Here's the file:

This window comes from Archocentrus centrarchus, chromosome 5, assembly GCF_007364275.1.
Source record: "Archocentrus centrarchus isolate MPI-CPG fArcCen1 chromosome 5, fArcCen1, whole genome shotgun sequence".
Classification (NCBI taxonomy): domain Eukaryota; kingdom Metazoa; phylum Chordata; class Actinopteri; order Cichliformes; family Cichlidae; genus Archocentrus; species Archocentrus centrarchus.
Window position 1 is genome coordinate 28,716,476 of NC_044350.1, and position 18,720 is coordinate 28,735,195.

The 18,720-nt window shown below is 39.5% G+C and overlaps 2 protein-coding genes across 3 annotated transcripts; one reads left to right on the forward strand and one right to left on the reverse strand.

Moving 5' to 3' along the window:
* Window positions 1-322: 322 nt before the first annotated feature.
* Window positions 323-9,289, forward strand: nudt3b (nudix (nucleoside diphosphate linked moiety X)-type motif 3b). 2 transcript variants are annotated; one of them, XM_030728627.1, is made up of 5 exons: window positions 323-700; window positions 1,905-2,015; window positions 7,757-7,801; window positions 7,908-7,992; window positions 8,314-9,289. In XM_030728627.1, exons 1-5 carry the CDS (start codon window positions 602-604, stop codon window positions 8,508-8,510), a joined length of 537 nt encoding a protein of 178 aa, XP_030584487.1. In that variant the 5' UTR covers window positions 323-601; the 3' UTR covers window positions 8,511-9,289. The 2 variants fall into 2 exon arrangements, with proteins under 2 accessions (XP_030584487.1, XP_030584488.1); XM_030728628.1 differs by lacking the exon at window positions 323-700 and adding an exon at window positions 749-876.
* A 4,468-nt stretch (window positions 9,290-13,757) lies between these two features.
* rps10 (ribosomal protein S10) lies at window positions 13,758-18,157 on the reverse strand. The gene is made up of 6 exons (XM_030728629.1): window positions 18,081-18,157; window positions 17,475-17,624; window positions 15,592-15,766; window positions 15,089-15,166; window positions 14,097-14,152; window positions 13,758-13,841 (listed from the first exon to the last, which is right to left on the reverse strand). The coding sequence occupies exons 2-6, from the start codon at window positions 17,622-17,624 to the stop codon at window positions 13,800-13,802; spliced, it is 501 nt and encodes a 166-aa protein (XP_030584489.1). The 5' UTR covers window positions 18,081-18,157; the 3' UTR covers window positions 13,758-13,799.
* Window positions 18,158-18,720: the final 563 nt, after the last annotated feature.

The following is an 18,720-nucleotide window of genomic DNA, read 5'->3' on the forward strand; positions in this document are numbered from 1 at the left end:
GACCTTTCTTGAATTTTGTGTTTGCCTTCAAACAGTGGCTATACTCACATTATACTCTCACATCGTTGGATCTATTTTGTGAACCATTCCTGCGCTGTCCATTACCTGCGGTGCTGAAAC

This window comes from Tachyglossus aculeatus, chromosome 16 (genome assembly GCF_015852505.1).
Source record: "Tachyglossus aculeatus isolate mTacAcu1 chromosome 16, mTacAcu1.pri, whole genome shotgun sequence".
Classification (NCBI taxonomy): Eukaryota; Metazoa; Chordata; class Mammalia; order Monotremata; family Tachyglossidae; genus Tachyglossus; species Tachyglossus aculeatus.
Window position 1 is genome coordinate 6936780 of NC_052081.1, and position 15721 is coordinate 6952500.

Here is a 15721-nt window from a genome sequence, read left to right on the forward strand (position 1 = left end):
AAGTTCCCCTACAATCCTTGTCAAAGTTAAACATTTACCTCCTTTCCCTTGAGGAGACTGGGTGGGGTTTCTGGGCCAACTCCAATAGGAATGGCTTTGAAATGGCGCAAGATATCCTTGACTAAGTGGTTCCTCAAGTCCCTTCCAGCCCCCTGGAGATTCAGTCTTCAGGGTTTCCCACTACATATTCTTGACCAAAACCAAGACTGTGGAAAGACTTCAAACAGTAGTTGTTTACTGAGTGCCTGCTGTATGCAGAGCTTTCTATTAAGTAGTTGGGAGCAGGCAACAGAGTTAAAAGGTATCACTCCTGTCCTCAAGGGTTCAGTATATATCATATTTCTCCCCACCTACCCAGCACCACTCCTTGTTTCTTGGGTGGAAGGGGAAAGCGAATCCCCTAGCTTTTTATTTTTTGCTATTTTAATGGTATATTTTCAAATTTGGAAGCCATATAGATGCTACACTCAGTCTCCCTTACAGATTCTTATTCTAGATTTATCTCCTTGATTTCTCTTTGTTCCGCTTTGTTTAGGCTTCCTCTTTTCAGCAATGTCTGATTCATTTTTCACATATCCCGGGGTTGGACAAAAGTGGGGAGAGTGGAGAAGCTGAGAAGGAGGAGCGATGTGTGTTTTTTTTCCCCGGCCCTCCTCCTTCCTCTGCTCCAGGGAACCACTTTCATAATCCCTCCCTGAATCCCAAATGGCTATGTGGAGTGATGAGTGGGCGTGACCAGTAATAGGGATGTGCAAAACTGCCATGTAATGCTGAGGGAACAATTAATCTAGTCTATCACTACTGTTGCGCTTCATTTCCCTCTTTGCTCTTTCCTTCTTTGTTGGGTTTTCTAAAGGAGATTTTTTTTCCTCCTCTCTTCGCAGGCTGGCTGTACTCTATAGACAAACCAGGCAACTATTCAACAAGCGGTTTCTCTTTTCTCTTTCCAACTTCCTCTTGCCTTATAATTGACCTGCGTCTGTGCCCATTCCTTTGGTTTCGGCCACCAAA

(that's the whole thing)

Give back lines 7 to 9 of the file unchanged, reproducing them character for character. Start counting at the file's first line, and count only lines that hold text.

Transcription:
* Window positions 1-322: 322 nt before the first annotated feature.
* Window positions 323-9,289, forward strand: nudt3b (nudix (nucleoside diphosphate linked moiety X)-type motif 3b). 2 transcript variants are annotated; one of them, XM_030728627.1, is made up of 5 exons: window positions 323-700; window positions 1,905-2,015; window positions 7,757-7,801; window positions 7,908-7,992; window positions 8,314-9,289. In XM_030728627.1, exons 1-5 carry the CDS (start codon window positions 602-604, stop codon window positions 8,508-8,510), a joined length of 537 nt encoding a protein of 178 aa, XP_030584487.1. In that variant the 5' UTR covers window positions 323-601; the 3' UTR covers window positions 8,511-9,289. The 2 variants fall into 2 exon arrangements, with proteins under 2 accessions (XP_030584487.1, XP_030584488.1); XM_030728628.1 differs by lacking the exon at window positions 323-700 and adding an exon at window positions 749-876.
* A 4,468-nt stretch (window positions 9,290-13,757) lies between these two features.